Christel Dillbohner with Frozen in Time – oil, cold wax on linen and Motionless Torrents – oil on silver leaf.
With Danae Mattes and her Evaporation Pool.
Site Specific Evaporation Pool by Danae Mattes.
Exhibiting artists Danae Mattes and Liz Hickok with Holly Van Hart.
Liz Hickok‘s photographs (sublimation print on aluminum) Lithosphere and Signal to Noise.
Pantea Karimi speaking about her silkscreen, Mapping a Gulf: The Persian Gulf Map and Tour of The Persian Gulf Album with Lorraine Lawson.
Judith Belzer‘s paintings.
Linda Gass with her sumptuous painted silk textile pieces, Owens River Diversion and San Joaquin Merced Revival.
Marsha McDonald – Slough, one of many GIF videos of water.
Barbara A. Boissevain aerial photographs of Bay Area salt ponds.
Barbara A. Boisssevain – Salt Pond Restoration Photo Grid
Matthew Chase-Daniel – Swamp South of Crescent City – photo assemblage.
Nancy Genn‘s Patagonia series casein paintings on canvas.
Linda Simmel photopolymer intaglio etchings, 75kts and 60kts.
Linda Simmel – Book of Seas - gesso/pencil on gampi paper, steel binding.
Ryan Reynolds – Frogshead and Petaluma River – oil on panel.
Klea McKenna Rainstorms & Rain Studies
Waterlines runs from October 6 – March 18. November 4th several Waterline artists will be present to talk about their work (including me) in conjunction with NUMU’s Winter Celebration. I hope you get a chance to see the exhibit in person because my photographs are not capturing the beauty of the work!
I am so very honored to asked to participate in Waterlines, a gorgeous and relevant exhibition at NUMU curated by Marianne McGrath which includes some amazing work from 16 artists, bay area and beyond each coming to water with a different viewpoint and voice! The show runs from October 6 - March 18 with a member’s Preview Party tonight and an artist walk through November 4, as part of NUMU’s Winter Celebration.
The two pieces I have in the show, Stilla Maris (Drop of the Sea) and California Water Rites both focus on the notion that all water is holy and we need revaluate our cavalier relationship to it.
Stilla Maris – assemblage painting with found objects and Pacific Ocean water – 2016
California Water Rites – Assemblage with tap water – 2016
Woohoo – the 9th annual Sanchez Art Center’s 50I50 show is tonight! It’s so exciting to see all this work of 50 paintings in 50 days culminate in this one fantastic night where 60 Bay Area artists, all juried in by gallerist, Jack Fischer, display 3200 pieces of 6″ x 6″ art which get plucked off the wall and taken to new homes! The preview (from 6-8 pm) is completely sold out and the free public reception (from 8-9:30 pm) is sure to be packed!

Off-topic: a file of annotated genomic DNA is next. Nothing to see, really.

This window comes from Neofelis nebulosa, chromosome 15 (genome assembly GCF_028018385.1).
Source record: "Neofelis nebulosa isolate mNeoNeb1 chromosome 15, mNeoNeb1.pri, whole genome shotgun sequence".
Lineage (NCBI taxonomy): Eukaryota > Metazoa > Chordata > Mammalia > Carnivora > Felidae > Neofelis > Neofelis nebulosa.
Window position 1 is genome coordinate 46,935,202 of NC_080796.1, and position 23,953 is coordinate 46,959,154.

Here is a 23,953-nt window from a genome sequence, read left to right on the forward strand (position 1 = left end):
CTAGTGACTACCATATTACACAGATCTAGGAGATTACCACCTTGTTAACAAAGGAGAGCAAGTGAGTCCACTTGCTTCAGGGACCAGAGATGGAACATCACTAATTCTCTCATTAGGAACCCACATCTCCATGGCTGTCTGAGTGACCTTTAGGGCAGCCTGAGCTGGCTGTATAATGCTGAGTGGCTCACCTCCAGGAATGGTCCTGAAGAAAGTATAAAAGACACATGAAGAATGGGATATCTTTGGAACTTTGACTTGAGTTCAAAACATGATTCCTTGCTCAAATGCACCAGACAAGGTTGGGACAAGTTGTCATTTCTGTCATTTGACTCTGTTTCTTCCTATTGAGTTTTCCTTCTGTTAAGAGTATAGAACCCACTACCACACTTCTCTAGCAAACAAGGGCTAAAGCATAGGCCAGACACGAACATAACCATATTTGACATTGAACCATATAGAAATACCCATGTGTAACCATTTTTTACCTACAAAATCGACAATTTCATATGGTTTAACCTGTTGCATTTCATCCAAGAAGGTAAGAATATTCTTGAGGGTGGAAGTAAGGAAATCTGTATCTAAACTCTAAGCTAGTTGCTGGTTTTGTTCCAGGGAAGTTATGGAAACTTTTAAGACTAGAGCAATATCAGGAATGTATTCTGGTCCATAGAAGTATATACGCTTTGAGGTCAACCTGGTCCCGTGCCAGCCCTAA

Here are some snaps from last weekend when I installed Fade to White at the Sanchez Art Center, located at 1220-B Linda Mar Blvd in Pacifica, California. It was the very beginning of a three day install, and the work I did get to see was so good and the rest I’ve been avidly following online…I hope I get a chance to shop too!
We were encouraged to offer pre-sales and I’m delighted to share that a full 20% of my Fade to White series, of oil and encaustic paintings exploring albinism and leucism in our Flora and Fauna has been pre-sold!
If you’d like to find me tonight, my work is in the West Wing, at the end of the hall with the piano, I hope the pianist takes requests! And if you’re not able to make it tonight, the Sanchez Art Center will be open Friday, Saturday and Sundays through to October 1st with any remaining work.
I’ve been fooling around with some square business cards for Sanchez 50 I 50, you know the kind with a new image on each one…this will be the back with my contact info and painting care instructions.
I often live in my head about what I’m doing, and it was pointed out that by an artist friend (thank you Andy Ballantyne) that I should share the meaning behind my Fade to White series since they are more than purely decorative.
Here’s the Artist Statement I’ve prepared for the show:
It’s so magical to see a ghostly white apparition in the forrest!
I was overwhelmed the first time I saw an albino deer years ago at Pine Mountain Lake in Groveland and thrilled to witness a leucistic hummingbird at the UC Santa Cruz Arboretum a year ago! I am intrigued by the increasingly frequent reports of albinism and leucism in our native flora and fauna.
Very rare in the wild, these white creatures stand out from their surroundings making it hard for them to be a predator and harder still to be prey. These genetic conditions carry other risks as well, including sensitivity to sunlight with a higher risk of skin cancer and weakened feathers in birds. Finding mates can also be more challenging. Plants without the chlorophyl fail to thrive and need to be associated with a green parent plant to grow. Interestingly, the case of albino redwoods, there is evidence that the albino shoots are actually processing toxins in the soil.
With the expansion of human development, real wild spaces are shrinking and becoming disconnected, creating isolated gene pools which heighten the opportunities for recessive albinism and leucism to express where it might not in a more diverse gene pool. Animals like deer, squirrels and raccoons that can live close to humans benefit from increased predator protection and entire communities of leucistic and albino populations are popping up. Of course there are more people and cameras on the look out for these unique and beautiful creatures.
In this series I have laid an encaustic veil over the oil painitng of flora and fauna, at times inscribing lines of pigment, colors which has been lost. I see this veil as one that we are unintentionally drawing over our wildlife.